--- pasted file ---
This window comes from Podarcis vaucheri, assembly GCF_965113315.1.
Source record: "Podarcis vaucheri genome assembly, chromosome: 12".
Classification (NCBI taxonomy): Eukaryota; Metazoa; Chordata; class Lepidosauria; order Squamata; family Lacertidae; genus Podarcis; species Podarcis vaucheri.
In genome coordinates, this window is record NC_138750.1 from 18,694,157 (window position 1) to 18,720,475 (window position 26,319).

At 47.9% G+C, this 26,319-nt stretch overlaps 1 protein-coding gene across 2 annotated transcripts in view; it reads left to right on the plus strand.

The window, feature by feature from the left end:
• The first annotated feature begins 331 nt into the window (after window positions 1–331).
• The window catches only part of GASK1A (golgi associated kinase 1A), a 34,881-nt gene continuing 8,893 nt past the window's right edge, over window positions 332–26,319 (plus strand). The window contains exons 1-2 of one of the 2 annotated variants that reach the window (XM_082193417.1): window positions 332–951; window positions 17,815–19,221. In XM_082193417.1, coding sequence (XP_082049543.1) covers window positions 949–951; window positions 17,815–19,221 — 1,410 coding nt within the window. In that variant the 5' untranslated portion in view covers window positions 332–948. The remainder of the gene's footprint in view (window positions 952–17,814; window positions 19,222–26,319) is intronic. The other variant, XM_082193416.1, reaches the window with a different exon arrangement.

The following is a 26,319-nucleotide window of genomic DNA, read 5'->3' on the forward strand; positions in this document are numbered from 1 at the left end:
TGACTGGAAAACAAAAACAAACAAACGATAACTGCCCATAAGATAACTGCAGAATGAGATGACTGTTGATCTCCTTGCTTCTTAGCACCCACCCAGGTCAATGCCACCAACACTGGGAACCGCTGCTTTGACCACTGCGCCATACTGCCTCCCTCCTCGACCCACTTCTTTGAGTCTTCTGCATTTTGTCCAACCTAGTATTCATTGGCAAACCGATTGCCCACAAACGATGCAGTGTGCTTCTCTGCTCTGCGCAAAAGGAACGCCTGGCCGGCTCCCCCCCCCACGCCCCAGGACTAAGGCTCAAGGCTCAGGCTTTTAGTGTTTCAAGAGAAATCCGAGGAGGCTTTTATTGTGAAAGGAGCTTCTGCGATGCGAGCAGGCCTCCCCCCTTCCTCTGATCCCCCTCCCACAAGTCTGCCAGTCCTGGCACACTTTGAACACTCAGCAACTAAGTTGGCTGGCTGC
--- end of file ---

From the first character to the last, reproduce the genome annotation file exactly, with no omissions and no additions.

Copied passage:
This window comes from Podarcis vaucheri, assembly GCF_965113315.1.
Source record: "Podarcis vaucheri genome assembly, chromosome: 12".
Classification (NCBI taxonomy): Eukaryota; Metazoa; Chordata; class Lepidosauria; order Squamata; family Lacertidae; genus Podarcis; species Podarcis vaucheri.
In genome coordinates, this window is record NC_138750.1 from 18,694,157 (window position 1) to 18,720,475 (window position 26,319).

At 47.9% G+C, this 26,319-nt stretch overlaps 1 protein-coding gene across 2 annotated transcripts in view; it reads left to right on the plus strand.

The window, feature by feature from the left end:
• The first annotated feature begins 331 nt into the window (after window positions 1–331).
• The window catches only part of GASK1A (golgi associated kinase 1A), a 34,881-nt gene continuing 8,893 nt past the window's right edge, over window positions 332–26,319 (plus strand). The window contains exons 1-2 of one of the 2 annotated variants that reach the window (XM_082193417.1): window positions 332–951; window positions 17,815–19,221. In XM_082193417.1, coding sequence (XP_082049543.1) covers window positions 949–951; window positions 17,815–19,221 — 1,410 coding nt within the window. In that variant the 5' untranslated portion in view covers window positions 332–948. The remainder of the gene's footprint in view (window positions 952–17,814; window positions 19,222–26,319) is intronic. The other variant, XM_082193416.1, reaches the window with a different exon arrangement.

The following is a 26,319-nucleotide window of genomic DNA, read 5'->3' on the forward strand; positions in this document are numbered from 1 at the left end:
TGACTGGAAAACAAAAACAAACAAACGATAACTGCCCATAAGATAACTGCAGAATGAGATGACTGTTGATCTCCTTGCTTCTTAGCACCCACCCAGGTCAATGCCACCAACACTGGGAACCGCTGCTTTGACCACTGCGCCATACTGCCTCCCTCCTCGACCCACTTCTTTGAGTCTTCTGCATTTTGTCCAACCTAGTATTCATTGGCAAACCGATTGCCCACAAACGATGCAGTGTGCTTCTCTGCTCTGCGCAAAAGGAACGCCTGGCCGGCTCCCCCCCCCACGCCCCAGGACTAAGGCTCAAGGCTCAGGCTTTTAGTGTTTCAAGAGAAATCCGAGGAGGCTTTTATTGTGAAAGGAGCTTCTGCGATGCGAGCAGGCCTCCCCCCTTCCTCTGATCCCCCTCCCACAAGTCTGCCAGTCCTGGCACACTTTGAACACTCAGCAACTAAGTTGGCTGGCTGC